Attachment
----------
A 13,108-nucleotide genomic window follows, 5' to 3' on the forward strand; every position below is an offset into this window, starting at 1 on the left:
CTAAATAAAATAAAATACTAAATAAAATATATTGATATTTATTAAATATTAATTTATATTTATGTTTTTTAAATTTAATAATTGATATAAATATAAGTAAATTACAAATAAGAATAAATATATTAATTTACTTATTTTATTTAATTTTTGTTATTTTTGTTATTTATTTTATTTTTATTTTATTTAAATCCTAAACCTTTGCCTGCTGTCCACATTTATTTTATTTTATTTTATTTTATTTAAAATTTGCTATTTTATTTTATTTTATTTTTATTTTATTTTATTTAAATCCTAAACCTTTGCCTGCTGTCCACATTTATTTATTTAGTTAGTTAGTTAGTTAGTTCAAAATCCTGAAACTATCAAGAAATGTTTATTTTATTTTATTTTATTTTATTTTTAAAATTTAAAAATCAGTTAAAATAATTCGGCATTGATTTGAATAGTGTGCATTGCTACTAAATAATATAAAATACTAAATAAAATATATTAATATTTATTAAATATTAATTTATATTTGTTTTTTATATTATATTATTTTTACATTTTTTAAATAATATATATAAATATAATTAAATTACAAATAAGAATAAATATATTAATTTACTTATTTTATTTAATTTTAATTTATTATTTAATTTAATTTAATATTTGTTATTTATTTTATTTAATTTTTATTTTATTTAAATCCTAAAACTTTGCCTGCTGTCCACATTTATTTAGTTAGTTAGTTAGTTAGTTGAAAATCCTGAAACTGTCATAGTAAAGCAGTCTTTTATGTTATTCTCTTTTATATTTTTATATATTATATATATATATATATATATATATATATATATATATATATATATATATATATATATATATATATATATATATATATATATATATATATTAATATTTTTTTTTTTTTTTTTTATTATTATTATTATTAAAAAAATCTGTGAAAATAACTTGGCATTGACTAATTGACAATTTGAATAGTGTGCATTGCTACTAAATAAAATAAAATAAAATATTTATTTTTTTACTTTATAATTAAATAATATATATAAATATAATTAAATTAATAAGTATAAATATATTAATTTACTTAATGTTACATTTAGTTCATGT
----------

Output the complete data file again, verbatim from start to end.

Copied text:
A 13,108-nucleotide genomic window follows, 5' to 3' on the forward strand; every position below is an offset into this window, starting at 1 on the left:
CTAAATAAAATAAAATACTAAATAAAATATATTGATATTTATTAAATATTAATTTATATTTATGTTTTTTAAATTTAATAATTGATATAAATATAAGTAAATTACAAATAAGAATAAATATATTAATTTACTTATTTTATTTAATTTTTGTTATTTTTGTTATTTATTTTATTTTTATTTTATTTAAATCCTAAACCTTTGCCTGCTGTCCACATTTATTTTATTTTATTTTATTTTATTTAAAATTTGCTATTTTATTTTATTTTATTTTTATTTTATTTTATTTAAATCCTAAACCTTTGCCTGCTGTCCACATTTATTTATTTAGTTAGTTAGTTAGTTAGTTCAAAATCCTGAAACTATCAAGAAATGTTTATTTTATTTTATTTTATTTTATTTTTAAAATTTAAAAATCAGTTAAAATAATTCGGCATTGATTTGAATAGTGTGCATTGCTACTAAATAATATAAAATACTAAATAAAATATATTAATATTTATTAAATATTAATTTATATTTGTTTTTTATATTATATTATTTTTACATTTTTTAAATAATATATATAAATATAATTAAATTACAAATAAGAATAAATATATTAATTTACTTATTTTATTTAATTTTAATTTATTATTTAATTTAATTTAATATTTGTTATTTATTTTATTTAATTTTTATTTTATTTAAATCCTAAAACTTTGCCTGCTGTCCACATTTATTTAGTTAGTTAGTTAGTTAGTTGAAAATCCTGAAACTGTCATAGTAAAGCAGTCTTTTATGTTATTCTCTTTTATATTTTTATATATTATATATATATATATATATATATATATATATATATATATATATATATATATATATATATATATATATATATATATATATATATATATATTAATATTTTTTTTTTTTTTTTTTATTATTATTATTATTAAAAAAATCTGTGAAAATAACTTGGCATTGACTAATTGACAATTTGAATAGTGTGCATTGCTACTAAATAAAATAAAATAAAATATTTATTTTTTTACTTTATAATTAAATAATATATATAAATATAATTAAATTAATAAGTATAAATATATTAATTTACTTAATGTTACATTTAGTTCATGT